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Physio - Pautler Lab

Houston, Texas

A BCM research lab.
Pautler Lab
not shown on screen

Robia G. Pautler, Ph.D.

Photo Robia G. Pautler, Ph.D.Associate Professor
Departments of Molecular Physiology and Biophysics, Neuroscience and Radiology

Ph.D., Carnegie Mellon University, 1999
Postdoctoral, California Institute of Technology

Academic Leadership - Faculty Mentor
Molecular Physiology and Biophysics Graduate Program
MPCS Training Program

E-mail: rpautler@bcm.edu
One Baylor Plaza, BCM 335
Baylor College of Medicine
Houston, TX, 77030

Research Focus

Dr. Pautler develops and applies methodologies that permit high- resolution images of the structure and function of the brain in intact, living animals. Her current research efforts build upon the new technique that she developed known as Manganese Enhanced MRI (MEMRI) neuronal tract tracing. Manganese ion, Mn2+, is a calcium analogue and can enter neurons through calcium (Ca2+) channels. Furthermore, Mn2+ is transported along microtubules via fast axonal transport and is also paramagnetic, rendering it MRI detectable in spin-lattice (T1)-weighted MRI images. It is therefore possible to utilize MRI to repeatedly measure dynamic changes in signal intensity, relfective of fast axonal transport of Mn2+ ion, within the same animal before and during disease progression. One main project in Dr. Pautler's lab involves utilizing MEMRI to longitudinally elucidate in vivo changes in axonal transport rates in the central nervous system of mouse models of Alzheimer's Disease (AD) as symptoms evolve. Axonal transport deficits have been observed in flies and cultured rodent neurons exposed to excess amyloid precursor protein (APP) or amyloid-beta, but neither the molecular basis of the transport deficit nor the temporal relationship of the transport deficit and the acquisition of AD are known.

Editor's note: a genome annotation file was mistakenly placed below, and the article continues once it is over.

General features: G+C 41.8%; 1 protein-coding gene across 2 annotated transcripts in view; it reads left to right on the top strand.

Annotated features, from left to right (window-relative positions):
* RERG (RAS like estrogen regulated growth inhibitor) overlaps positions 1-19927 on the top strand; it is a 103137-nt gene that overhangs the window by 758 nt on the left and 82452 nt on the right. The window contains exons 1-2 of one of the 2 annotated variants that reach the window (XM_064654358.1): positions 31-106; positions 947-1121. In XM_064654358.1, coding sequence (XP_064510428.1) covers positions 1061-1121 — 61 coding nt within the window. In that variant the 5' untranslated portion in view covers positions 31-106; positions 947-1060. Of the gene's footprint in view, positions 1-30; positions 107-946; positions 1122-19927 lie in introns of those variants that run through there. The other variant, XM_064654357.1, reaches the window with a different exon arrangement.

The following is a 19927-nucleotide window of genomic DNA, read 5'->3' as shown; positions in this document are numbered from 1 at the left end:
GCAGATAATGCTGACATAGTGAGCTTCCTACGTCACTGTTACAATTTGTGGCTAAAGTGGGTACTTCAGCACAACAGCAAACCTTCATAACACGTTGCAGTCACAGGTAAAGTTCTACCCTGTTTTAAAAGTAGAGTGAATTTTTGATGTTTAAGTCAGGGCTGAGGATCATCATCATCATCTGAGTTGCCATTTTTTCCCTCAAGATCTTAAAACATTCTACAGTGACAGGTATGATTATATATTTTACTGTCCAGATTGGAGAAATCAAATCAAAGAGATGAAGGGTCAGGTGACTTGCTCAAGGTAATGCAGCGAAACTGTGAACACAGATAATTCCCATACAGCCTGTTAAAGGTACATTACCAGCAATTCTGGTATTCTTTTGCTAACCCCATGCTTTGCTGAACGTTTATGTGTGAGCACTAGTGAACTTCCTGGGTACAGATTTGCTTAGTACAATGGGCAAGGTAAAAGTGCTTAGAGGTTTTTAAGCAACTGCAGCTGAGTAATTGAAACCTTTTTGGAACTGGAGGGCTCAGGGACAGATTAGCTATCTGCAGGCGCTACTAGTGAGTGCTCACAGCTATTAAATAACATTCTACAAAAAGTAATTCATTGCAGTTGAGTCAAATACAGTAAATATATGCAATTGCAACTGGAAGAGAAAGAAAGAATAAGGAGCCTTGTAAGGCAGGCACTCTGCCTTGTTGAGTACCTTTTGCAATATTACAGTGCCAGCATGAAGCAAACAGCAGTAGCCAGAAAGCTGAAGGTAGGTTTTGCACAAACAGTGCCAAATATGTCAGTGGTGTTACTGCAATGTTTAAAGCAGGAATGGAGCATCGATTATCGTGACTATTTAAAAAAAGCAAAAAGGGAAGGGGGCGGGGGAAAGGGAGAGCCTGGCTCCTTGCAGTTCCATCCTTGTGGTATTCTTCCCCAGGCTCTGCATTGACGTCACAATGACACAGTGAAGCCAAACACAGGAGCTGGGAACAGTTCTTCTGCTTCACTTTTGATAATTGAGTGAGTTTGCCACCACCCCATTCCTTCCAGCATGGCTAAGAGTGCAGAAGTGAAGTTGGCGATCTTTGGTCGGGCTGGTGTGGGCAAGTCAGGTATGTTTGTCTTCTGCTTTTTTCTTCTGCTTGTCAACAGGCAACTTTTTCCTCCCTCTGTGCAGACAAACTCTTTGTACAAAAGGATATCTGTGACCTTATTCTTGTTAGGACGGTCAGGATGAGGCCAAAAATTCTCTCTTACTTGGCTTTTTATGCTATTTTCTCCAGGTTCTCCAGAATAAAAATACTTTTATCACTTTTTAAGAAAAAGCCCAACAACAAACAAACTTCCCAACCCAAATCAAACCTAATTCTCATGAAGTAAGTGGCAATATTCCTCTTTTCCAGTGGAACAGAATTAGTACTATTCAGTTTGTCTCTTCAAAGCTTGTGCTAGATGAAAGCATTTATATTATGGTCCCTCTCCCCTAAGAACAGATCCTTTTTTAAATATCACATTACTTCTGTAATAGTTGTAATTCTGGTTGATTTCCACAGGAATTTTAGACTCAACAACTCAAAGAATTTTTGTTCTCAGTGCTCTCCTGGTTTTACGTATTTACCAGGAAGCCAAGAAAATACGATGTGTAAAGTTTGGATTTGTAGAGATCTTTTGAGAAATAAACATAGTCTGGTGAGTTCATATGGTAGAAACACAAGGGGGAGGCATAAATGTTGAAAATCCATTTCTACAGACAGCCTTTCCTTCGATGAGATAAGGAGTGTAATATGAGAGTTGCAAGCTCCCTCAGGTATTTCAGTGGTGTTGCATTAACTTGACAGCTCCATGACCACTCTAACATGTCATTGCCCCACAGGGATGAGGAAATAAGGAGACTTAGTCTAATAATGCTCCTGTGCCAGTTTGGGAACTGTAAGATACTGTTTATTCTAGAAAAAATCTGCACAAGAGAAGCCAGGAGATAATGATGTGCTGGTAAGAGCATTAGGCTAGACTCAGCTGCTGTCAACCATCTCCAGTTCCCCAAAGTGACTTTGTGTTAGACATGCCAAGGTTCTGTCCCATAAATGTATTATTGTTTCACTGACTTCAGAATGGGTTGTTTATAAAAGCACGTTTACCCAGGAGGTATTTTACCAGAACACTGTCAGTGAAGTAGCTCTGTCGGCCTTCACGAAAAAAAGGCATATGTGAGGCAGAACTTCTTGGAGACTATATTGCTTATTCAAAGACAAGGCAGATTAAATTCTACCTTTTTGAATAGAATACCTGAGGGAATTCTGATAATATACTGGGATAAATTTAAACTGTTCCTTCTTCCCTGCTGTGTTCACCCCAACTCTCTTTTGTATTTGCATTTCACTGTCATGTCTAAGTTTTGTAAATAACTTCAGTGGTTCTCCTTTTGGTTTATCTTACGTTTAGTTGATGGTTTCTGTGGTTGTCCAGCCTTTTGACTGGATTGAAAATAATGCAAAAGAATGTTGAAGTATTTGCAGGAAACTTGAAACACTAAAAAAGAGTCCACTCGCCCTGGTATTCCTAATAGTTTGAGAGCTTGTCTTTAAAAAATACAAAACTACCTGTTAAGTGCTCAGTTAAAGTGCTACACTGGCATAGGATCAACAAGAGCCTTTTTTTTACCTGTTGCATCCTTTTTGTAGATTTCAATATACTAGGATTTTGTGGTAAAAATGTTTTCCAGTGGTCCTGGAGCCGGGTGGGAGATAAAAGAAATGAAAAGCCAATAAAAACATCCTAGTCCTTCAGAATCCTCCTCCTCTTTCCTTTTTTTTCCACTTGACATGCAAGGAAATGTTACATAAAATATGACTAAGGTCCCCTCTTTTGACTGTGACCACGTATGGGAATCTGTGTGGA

Awards, Recognition, Appointments, and Honors

  • Dana Foundation Award Winner
  • J.D. French Foundation Award Winner
  • Wendler Research Fund Awardee
  • Founding Member and Chair (2004-2005) of the Molecular and Cellular Imaging Study Group for the International Society for Magnetic Resonance in Medicine.